An article on the NPR blog claims that ovarian reserve testing is not always a reliable indicator of whether a woman needs to freeze her eggs.
The article claims: Women concerned about their fertility can use a test to help decide whether they should freeze their eggs now or whether they still have time to have a baby.
But this test, called an ovarian reserve test, is often ambiguous and can be misinterpreted. Some fertility specialists worry that many women will be misled by their results, leading some to feel pressured to freeze their eggs when they don’t need to and others to miss their best window to do so.
Thjis mis preposterous because is a woman waits until her ovarian reserve testing shows a problem, it is then often too late to really benefit from egg freezing. Age is the best predictor of ovarian reserve, not FSH or AMH levels or antral follicle count. The best results from egg freezing are achieved when the eggs are frozen before age 38. So although we test for ovarian reserve we do not recommend waiting until the test are abnormal to freeze the eggs.
Women are born with all of their eggs (some 1 million to 2 million total). One mature egg is typically released each month in the menstrual cycle. Meanwhile, other eggs are slowly dying.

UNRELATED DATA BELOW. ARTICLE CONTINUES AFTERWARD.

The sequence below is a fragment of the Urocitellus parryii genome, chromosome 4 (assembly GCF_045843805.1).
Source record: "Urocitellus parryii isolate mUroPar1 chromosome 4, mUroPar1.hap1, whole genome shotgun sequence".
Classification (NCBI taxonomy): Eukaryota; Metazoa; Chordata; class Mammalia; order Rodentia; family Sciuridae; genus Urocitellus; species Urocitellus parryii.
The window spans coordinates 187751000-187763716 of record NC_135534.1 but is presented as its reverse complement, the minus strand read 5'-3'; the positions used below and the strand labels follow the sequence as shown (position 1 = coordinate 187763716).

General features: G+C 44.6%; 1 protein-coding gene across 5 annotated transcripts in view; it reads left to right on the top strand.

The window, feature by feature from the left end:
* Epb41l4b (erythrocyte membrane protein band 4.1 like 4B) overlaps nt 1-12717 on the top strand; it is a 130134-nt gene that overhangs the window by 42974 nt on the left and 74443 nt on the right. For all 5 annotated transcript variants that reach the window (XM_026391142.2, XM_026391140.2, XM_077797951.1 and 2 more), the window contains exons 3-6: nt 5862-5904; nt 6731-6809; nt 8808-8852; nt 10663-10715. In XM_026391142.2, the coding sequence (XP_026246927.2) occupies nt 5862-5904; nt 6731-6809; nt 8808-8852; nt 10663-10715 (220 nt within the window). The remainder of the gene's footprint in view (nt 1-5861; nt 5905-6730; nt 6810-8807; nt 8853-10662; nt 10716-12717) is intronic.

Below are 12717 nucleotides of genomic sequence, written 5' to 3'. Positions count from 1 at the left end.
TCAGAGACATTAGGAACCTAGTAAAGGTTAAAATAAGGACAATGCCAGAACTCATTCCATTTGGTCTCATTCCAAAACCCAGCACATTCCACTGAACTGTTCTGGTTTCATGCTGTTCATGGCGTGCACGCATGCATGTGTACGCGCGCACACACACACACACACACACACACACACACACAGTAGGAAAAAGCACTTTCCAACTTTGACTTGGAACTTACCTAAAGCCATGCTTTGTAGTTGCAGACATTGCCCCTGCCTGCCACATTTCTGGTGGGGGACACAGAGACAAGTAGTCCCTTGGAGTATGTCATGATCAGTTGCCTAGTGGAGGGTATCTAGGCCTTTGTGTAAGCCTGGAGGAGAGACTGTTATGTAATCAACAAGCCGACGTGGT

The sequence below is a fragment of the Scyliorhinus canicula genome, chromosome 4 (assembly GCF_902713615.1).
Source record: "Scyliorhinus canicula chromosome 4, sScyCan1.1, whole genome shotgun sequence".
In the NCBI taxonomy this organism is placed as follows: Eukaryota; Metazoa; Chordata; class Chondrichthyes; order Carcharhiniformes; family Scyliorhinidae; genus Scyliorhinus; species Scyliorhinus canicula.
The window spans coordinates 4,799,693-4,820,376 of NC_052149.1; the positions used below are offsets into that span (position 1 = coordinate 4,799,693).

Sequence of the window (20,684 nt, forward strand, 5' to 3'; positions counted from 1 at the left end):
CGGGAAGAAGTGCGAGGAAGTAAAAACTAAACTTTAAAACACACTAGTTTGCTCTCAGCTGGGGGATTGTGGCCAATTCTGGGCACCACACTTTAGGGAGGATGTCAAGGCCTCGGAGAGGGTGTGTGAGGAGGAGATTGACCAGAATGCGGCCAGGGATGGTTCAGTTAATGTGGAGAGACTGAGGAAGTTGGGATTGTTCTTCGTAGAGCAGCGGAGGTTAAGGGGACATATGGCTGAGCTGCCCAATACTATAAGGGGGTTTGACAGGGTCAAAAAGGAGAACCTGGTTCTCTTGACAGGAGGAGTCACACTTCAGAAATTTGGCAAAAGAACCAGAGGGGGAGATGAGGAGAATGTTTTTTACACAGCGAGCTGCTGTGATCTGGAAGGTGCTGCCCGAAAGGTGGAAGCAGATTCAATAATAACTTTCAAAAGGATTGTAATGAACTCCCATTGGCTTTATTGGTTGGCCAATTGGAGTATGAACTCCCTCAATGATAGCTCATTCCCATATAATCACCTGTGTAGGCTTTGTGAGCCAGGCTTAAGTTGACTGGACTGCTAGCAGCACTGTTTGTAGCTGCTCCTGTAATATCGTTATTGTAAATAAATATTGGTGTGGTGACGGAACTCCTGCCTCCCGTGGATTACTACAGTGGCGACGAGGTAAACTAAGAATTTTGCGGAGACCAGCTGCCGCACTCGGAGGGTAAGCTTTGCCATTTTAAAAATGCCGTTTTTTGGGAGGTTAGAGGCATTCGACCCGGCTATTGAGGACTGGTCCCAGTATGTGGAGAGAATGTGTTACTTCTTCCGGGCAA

Beginning around age 25, the number of eggs starts to decline a bit more swiftly, and then accelerates after 35 until menopause, when eggs are essentially gone. As the quantity of eggs declines, the quality of the remaining eggs is also deteriorating, which can also affect a woman’s ability to conceive. (Egg quantity and quality are just a few of many different factors that can make it difficult for a couple to conceive.)
Ovarian reserve testing is a prerequisite to having a cycle of egg freezing but the results should not necessarly determine whether egg freezing is advisable for an individual. That decision should be based on age, family history, prospects for childbearing in the near future and the desires of the individual.